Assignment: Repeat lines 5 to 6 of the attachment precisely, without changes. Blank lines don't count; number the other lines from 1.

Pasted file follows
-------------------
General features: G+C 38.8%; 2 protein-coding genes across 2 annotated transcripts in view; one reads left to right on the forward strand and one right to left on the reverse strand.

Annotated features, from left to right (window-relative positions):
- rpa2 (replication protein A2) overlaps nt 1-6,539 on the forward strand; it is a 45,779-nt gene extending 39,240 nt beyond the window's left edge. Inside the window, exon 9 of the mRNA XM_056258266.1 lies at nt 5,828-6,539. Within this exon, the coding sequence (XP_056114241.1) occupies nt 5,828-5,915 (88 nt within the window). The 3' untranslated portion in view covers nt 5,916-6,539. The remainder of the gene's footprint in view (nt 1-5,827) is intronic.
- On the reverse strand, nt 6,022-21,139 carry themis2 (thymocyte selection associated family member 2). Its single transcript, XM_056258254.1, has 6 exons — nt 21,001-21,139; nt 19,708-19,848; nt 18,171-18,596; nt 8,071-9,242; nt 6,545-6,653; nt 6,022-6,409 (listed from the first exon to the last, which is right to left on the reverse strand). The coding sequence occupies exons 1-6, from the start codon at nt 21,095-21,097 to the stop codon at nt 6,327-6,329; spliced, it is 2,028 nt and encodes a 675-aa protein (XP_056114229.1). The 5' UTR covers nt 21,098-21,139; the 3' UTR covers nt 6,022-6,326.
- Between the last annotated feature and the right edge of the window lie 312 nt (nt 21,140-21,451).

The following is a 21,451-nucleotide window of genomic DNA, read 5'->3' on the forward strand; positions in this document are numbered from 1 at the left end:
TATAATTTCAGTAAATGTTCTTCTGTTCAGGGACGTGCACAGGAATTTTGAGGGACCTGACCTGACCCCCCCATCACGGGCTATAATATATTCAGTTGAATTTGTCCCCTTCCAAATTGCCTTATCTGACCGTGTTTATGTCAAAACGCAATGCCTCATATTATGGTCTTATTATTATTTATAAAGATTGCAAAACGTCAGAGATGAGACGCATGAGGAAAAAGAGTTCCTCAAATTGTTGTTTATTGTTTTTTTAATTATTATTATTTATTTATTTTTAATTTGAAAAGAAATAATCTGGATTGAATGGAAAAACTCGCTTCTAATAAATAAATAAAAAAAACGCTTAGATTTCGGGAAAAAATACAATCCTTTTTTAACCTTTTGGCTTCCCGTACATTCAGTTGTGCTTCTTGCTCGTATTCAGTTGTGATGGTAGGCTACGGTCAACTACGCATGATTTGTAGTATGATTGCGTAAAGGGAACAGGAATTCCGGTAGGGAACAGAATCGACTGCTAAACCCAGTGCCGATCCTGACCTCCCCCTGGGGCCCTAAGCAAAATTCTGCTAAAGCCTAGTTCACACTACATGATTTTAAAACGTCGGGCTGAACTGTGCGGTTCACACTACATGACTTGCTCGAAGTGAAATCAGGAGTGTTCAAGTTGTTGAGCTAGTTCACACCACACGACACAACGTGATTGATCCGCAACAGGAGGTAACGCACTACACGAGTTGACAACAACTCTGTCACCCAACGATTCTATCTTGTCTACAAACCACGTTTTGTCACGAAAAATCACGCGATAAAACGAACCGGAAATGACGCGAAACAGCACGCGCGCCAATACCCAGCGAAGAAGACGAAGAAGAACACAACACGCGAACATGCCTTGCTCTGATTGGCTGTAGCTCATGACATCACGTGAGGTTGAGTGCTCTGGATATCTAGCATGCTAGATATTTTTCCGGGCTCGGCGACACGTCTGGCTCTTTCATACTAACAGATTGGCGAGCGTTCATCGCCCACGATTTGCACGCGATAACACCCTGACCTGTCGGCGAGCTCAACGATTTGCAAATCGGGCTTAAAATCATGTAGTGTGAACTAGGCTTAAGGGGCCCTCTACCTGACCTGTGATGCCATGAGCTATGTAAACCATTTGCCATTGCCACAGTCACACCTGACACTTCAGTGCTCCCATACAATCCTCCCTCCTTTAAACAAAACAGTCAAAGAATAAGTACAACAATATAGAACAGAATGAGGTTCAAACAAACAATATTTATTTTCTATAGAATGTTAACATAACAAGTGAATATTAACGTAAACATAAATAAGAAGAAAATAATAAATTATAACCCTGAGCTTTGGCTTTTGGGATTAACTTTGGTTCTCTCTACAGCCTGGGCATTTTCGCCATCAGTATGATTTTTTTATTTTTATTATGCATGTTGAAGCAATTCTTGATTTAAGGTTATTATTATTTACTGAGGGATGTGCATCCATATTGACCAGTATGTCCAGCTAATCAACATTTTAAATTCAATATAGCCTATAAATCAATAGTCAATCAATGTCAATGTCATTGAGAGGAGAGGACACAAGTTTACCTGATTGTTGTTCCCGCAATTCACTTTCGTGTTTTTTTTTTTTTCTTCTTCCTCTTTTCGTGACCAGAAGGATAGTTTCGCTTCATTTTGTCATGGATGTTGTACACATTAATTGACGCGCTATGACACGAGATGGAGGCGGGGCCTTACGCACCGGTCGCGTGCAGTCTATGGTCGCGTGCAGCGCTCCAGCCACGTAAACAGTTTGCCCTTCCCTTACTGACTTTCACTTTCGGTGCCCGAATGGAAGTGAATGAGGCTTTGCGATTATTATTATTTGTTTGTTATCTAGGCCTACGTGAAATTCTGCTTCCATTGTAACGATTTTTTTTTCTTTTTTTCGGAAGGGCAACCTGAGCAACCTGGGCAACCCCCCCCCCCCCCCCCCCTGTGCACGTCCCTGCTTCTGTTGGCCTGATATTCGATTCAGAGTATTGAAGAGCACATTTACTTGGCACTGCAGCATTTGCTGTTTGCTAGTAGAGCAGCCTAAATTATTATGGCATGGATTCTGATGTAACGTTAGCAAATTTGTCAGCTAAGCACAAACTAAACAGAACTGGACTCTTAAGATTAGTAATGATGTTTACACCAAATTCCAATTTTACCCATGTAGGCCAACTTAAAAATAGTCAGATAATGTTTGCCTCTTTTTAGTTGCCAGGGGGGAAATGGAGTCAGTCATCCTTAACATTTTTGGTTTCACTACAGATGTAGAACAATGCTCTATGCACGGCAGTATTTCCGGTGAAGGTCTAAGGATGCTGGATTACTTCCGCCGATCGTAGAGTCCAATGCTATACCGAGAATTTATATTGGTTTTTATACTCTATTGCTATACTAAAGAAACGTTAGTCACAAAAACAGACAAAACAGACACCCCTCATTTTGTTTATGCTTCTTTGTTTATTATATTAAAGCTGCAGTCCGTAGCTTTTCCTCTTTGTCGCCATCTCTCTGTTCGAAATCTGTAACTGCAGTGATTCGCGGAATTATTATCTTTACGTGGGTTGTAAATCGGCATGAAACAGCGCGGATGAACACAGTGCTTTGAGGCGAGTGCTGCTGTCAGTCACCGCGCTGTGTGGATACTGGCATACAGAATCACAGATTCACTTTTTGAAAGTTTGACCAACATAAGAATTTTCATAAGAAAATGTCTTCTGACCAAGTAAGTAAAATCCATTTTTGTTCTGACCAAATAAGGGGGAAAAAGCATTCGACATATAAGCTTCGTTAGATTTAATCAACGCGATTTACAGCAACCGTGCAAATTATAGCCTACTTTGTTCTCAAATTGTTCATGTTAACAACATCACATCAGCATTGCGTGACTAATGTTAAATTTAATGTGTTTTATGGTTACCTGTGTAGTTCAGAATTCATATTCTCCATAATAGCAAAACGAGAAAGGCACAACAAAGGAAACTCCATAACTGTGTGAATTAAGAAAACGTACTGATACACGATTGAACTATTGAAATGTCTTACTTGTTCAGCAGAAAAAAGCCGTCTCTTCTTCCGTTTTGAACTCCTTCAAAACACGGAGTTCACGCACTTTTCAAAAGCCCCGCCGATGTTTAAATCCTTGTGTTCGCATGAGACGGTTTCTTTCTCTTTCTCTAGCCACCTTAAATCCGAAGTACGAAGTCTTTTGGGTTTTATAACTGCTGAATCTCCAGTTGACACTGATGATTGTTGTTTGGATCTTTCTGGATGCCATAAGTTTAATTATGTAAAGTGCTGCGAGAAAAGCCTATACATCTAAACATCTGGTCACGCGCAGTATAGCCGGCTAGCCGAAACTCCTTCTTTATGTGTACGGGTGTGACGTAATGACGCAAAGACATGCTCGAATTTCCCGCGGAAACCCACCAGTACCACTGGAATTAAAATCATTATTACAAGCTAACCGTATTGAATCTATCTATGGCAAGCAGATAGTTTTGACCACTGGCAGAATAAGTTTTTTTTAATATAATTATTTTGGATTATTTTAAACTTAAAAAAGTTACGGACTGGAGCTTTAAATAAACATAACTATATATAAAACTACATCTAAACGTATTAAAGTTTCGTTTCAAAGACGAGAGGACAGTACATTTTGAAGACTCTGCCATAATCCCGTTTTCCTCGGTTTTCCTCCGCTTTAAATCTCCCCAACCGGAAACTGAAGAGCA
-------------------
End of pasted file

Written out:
- Between the last annotated feature and the right edge of the window lie 312 nt (nt 21,140-21,451).

The following is a 21,451-nucleotide window of genomic DNA, read 5'->3' on the forward strand; positions in this document are numbered from 1 at the left end: